water and other resources necessary for survival, or at least the
political will to share those resources? What does this mean where there
has been no renunciation of violence in the exercise of state power,
and I am speaking directly of the United States under George Bush II and
John Ashcroft, a country where one recently elected senator, Tom Coburn
of Oklahoma, believes in the death penalty for doctors who perform
abortions?

To what deity do all the angry parties claim fealty? Is it the same as
the
deity known as Yahweh, Allah, God? This god is said in Genesis, first
text of Abrahamism, to have created the human being in his own image.
Presumably, that includes the ability to reason as well as procreate,
and the ability to unselfishly decide that under particular conditions a
pregnancy brought to term would be torture for fetus, mother and
society. Does that mean abortion is always, as Bush and company seem to
believe (prove me wrong, please), a rude and unholy intervention in the
will of The Creator to make images of himself? Does Bush and company's
interpretation of God portray a deity without knowledge of too many
people starving for too little food, shelter, protection, love, who will
use vulnerable human beings to narcissistically replicate himself?
Whose image is really portrayed in their interpretation?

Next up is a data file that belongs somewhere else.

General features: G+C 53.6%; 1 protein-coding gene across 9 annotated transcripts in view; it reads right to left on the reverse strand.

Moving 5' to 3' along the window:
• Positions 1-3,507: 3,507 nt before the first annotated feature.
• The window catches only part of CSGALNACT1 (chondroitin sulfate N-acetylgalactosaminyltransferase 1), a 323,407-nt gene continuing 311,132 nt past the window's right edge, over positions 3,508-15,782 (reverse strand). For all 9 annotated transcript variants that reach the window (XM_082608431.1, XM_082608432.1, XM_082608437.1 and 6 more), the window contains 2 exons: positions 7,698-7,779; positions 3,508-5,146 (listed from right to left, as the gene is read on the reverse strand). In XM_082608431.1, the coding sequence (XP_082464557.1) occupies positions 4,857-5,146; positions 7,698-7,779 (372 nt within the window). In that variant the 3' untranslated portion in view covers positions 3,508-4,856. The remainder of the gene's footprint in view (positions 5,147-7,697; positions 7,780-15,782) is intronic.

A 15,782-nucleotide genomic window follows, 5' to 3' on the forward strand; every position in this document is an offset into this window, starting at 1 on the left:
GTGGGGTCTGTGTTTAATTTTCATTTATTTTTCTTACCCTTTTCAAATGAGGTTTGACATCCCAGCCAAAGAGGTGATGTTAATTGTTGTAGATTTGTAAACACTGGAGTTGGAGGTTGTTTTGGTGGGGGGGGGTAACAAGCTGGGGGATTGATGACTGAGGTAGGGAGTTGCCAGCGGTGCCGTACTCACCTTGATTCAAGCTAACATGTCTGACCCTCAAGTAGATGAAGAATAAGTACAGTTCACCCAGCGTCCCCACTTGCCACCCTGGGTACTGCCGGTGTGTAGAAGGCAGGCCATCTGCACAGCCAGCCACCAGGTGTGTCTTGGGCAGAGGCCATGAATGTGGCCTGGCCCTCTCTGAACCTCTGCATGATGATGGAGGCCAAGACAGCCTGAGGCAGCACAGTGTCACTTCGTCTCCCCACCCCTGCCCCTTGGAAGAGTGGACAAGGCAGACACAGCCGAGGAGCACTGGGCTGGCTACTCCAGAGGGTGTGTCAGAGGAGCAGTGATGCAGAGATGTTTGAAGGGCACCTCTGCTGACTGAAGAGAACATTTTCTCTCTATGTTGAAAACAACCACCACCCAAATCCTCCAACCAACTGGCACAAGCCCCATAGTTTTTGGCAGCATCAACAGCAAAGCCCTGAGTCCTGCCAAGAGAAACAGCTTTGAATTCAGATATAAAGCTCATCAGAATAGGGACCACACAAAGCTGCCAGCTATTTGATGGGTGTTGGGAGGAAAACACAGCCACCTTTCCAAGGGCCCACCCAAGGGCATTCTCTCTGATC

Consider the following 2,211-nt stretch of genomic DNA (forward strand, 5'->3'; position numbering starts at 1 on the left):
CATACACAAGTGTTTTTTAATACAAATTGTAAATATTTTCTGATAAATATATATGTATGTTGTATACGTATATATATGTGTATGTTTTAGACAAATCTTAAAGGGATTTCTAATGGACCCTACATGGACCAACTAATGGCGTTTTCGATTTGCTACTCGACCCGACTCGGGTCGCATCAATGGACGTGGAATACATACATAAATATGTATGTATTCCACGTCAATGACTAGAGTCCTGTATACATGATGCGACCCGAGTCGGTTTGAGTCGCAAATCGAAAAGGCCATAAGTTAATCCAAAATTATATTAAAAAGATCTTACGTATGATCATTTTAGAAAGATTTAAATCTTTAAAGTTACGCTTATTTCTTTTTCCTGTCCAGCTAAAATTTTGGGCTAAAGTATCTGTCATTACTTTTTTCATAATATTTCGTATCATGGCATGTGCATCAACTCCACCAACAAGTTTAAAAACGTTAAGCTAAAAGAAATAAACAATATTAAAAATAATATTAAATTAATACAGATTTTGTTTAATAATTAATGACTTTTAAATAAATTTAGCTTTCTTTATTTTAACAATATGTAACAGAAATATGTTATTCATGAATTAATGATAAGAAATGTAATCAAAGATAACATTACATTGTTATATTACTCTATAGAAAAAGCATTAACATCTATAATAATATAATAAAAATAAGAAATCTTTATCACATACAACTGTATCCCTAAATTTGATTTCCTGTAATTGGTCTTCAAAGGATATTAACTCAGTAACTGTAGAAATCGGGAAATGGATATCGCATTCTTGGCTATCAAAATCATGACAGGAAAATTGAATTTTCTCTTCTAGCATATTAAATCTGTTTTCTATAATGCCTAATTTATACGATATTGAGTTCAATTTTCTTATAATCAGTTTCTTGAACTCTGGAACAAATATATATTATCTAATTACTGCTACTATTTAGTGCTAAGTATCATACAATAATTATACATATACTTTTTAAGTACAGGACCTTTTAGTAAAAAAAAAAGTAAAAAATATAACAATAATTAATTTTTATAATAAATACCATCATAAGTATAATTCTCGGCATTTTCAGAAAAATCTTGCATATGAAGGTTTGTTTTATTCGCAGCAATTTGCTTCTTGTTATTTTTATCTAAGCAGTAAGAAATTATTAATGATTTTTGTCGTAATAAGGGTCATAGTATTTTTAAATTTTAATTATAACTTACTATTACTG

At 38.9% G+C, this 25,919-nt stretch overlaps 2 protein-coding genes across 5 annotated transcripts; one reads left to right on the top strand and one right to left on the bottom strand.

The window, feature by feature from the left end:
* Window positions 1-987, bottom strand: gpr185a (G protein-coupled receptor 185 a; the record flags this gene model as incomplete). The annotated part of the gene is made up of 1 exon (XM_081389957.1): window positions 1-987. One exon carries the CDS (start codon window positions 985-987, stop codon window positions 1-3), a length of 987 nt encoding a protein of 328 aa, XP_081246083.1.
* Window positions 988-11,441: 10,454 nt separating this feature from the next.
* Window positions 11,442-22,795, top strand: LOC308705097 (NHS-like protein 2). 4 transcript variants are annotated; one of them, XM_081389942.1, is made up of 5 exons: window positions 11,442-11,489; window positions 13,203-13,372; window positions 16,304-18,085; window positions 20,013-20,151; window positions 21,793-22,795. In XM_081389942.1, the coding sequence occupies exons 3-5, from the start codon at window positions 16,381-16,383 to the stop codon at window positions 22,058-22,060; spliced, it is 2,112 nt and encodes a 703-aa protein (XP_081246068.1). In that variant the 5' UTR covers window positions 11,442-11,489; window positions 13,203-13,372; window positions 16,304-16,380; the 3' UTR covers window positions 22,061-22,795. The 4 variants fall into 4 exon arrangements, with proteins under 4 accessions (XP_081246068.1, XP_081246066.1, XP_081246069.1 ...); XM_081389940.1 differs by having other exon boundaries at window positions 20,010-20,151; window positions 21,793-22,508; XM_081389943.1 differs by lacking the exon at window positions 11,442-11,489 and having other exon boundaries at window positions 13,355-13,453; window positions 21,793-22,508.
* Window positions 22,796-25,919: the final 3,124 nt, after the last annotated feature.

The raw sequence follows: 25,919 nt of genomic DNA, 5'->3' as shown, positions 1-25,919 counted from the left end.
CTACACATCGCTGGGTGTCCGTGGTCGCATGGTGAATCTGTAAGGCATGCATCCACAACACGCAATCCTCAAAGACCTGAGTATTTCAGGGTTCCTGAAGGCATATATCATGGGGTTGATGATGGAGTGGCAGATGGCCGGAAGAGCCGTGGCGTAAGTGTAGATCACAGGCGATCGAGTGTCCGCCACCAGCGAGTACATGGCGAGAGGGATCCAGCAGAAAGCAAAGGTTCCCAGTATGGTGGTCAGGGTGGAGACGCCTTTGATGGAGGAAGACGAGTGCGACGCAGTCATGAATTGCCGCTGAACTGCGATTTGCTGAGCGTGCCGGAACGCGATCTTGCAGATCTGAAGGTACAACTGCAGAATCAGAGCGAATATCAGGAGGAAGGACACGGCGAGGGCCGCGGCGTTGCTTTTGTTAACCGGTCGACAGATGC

Or
is God the ultimate ethicist, who can mercifully know when it is unsafe
and cruel to force a pregnancy either by theological or any other form
of coercion, and wishes us to mirror His mercy?

Where
and what and who is the ultimate source of divine identity?
Justifications for everything from feeding hungry children to raping
vulnerable women can be found in the same texts because of words
ascribed to this deity and His prophets with no truly verifiable
accuracy.
Amid
this confusion, when we confront the question of ending a potential
human life, where do we turn for enough certainty to either make the
decision ourselves or be a friend to the person who must make this
ultimate decision?

Any
implication of destruction is terrifying in this current climate, for
destruction seems to overwhelm us when we look outward. It is now
possible to end the human race with one atomic blow, or the release of